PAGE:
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Quarantine Amendment Bill 2002



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Dep a rtmen t o f th e

P a rlia men ta ry Lib ra ry

I N F O R M A T IO N A N D R E S E A R C H S E R V IC E S

Bills Digest

No. 114 2001-02

Quarantine Amendment Bill 2002

ISSN 1328-8091

 Copyright Commonwealth of Australia 2002

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Published by the Department of the Parliamentary Library, 2002

I N F O R M A T I O N A N D R E S E A R C H S E R V I C E S

Bills Digest

No. 114 2001-02

Quarantine Amendment Bill 2002

Jennifer Norberry Law and Bills Digest Group 19 March 2002

Contents

Purpose . . . . . . . . . . . . . . . . . . . . . . . . . . . . . . . . . . . . . . . . . . . . . . . . . . . . . . . . . . . . . 1

Background . . . . . . . . . . . . . . . . . . . . . . . . . . . . . . . . . . . . . . . . . . . . . . . . . . . . . . . . . . 1

Constitutional power over quarantine . . . . . . . . . . . . . . . . . . . . . . . . . . . . . . . . . . . . . . . 1

Emergency powers in the Quarantine Act . . . . . . . . . . . . . . . . . . . . . . . . . . . . . . . . . . . . 2

Commercial smuggling offence . . . . . . . . . . . . . . . . . . . . . . . . . . . . . . . . . . . . . . . . . . . 2

Main Provisions . . . . . . . . . . . . . . . . . . . . . . . . . . . . . . . . . . . . . . . . . . . . . . . . . . . . . . . 2

Emergency coordinated response powers . . . . . . . . . . . . . . . . . . . . . . . . . . . . . . . . . . . . 2

The definition of ‘quarantine’ . . . . . . . . . . . . . . . . . . . . . . . . . . . . . . . . . . . . . . . . . . . . 3

Arrangements with the States and Territories for the certification of export products . . . . 4

Compensation for the destruction of goods and premises . . . . . . . . . . . . . . . . . . . . . . . . . 4

Immunity from civil proceedings . . . . . . . . . . . . . . . . . . . . . . . . . . . . . . . . . . . . . . . . . . 4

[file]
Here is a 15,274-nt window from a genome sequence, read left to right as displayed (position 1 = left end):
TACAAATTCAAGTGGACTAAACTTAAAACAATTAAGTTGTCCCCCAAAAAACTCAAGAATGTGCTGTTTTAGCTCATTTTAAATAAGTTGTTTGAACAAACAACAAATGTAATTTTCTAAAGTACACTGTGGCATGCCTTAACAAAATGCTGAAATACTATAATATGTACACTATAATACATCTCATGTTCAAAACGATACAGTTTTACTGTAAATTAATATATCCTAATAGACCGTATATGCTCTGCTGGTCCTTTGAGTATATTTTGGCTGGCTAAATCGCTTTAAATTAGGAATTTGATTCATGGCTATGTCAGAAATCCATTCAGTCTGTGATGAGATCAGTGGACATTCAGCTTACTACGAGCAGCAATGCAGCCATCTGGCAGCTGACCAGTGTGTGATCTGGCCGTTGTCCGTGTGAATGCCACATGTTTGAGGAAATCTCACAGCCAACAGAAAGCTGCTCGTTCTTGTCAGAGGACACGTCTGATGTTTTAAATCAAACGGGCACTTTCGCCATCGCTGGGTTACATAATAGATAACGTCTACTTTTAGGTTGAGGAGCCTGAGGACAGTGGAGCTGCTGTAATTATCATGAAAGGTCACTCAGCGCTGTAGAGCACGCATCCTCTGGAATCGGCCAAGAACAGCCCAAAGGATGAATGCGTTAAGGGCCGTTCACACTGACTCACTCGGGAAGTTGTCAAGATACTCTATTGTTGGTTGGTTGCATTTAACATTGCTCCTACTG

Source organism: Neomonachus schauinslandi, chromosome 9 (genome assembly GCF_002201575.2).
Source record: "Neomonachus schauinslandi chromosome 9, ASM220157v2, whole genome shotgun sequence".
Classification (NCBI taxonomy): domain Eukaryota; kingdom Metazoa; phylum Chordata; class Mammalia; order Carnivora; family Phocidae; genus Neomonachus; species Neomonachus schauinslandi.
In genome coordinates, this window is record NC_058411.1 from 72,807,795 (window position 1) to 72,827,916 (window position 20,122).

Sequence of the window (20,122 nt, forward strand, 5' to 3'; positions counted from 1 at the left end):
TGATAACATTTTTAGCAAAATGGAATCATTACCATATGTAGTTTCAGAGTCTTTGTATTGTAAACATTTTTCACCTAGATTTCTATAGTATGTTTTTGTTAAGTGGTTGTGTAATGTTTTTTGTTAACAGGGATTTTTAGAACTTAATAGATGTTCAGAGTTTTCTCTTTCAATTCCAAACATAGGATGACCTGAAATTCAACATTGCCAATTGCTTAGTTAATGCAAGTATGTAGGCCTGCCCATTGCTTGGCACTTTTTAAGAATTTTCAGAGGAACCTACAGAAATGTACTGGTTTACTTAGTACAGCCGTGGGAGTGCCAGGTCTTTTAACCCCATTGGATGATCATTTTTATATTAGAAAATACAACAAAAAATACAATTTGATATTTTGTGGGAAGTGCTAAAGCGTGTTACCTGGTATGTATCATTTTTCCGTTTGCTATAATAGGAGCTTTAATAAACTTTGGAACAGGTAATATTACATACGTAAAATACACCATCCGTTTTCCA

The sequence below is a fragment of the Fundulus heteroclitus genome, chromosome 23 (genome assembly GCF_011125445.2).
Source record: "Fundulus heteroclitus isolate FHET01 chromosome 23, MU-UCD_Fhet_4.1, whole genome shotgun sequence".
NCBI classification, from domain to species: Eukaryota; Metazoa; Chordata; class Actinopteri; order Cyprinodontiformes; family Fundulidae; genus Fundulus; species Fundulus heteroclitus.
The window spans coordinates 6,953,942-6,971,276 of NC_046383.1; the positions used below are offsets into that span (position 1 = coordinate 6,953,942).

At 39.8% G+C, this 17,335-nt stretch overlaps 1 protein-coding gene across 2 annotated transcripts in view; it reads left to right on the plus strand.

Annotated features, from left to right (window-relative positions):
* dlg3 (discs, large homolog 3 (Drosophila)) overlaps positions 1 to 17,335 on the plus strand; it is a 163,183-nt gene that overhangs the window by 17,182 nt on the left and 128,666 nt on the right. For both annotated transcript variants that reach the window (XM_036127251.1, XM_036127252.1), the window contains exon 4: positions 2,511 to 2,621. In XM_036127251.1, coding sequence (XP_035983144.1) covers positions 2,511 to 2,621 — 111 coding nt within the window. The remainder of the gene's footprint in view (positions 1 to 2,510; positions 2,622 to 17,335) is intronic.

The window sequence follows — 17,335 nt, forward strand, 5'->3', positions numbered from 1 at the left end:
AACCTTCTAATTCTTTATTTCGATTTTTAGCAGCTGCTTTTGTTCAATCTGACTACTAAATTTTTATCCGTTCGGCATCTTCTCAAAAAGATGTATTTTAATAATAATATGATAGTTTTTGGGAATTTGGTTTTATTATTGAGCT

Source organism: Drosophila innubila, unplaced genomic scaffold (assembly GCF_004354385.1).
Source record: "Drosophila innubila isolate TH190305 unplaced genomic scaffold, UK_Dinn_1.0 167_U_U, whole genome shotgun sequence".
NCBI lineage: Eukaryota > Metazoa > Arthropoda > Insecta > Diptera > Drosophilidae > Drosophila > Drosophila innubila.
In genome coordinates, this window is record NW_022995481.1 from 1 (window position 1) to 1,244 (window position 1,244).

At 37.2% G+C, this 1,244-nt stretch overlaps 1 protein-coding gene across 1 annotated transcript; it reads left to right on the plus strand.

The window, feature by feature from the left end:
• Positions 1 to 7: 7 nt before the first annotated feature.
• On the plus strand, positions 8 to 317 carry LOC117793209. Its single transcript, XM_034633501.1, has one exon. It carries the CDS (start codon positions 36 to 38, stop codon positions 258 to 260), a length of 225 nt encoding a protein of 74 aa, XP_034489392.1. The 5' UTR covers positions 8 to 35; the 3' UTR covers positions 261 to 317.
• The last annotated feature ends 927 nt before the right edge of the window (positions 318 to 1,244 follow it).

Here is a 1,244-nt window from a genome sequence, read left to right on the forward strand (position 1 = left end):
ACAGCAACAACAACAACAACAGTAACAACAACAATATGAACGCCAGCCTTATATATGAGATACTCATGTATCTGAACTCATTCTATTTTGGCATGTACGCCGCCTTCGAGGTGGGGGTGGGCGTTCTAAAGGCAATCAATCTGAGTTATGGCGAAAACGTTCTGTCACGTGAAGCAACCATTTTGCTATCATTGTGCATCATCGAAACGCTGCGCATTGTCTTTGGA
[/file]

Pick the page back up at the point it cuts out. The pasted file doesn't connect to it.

Offences . . . . . . . . . . . . . . . . . . . . . . . . . . . . . . . . . . . . . . . . . . . . . . . . . . . . . . . . . . . . 5

General . . . . . . . . . . . . . . . . . . . . . . . . . . . . . . . . . . . . . . . . . . . . . . . . . . . . . . . . . . 5

Offences relating to emergency proclamations . . . . . . . . . . . . . . . . . . . . . . . . . . . . . . 5

Commercial smuggling and associated offences . . . . . . . . . . . . . . . . . . . . . . . . . . . . . 6

Endnotes . . . . . . . . . . . . . . . . . . . . . . . . . . . . . . . . . . . . . . . . . . . . . . . . . . . . . . . . . . . . . 7

Warning:

This Digest was prepared for debate. It reflects the legislation as introduced and does not canvass subsequent amendments.

This Digest does not have any official legal status. Other sources should be consulted to determine the subsequent official status of the Bill.

Quarantine Amendment Bill 2002

Date Introduced: 14 March 2002

House: House of Representatives

Portfolio: Agriculture, Fisheries and Forestry

Commencement: The emergency coordinated response powers provisions commence on proclamation or, in any event, 6 months after the date of Royal Assent. Commercial smuggling and associated offence provisions commence 28 days after the legislation receives Royal Assent.

Purpose

To amend the Quarantine Act 1908 to:

• establish a framework for the activation and use of emergency ‘coordinated response powers’ when an epidemic caused by a quarantinable disease or pest exists which has the potential to affect a primary industry of ‘national significance’. These powers will be exercisable if the Governor-General, acting on the advice of the Executive Council, has made a proclamation and the Minister has authorised agency heads to take action to control the epidemic or remove the danger by using ‘quarantine measures’.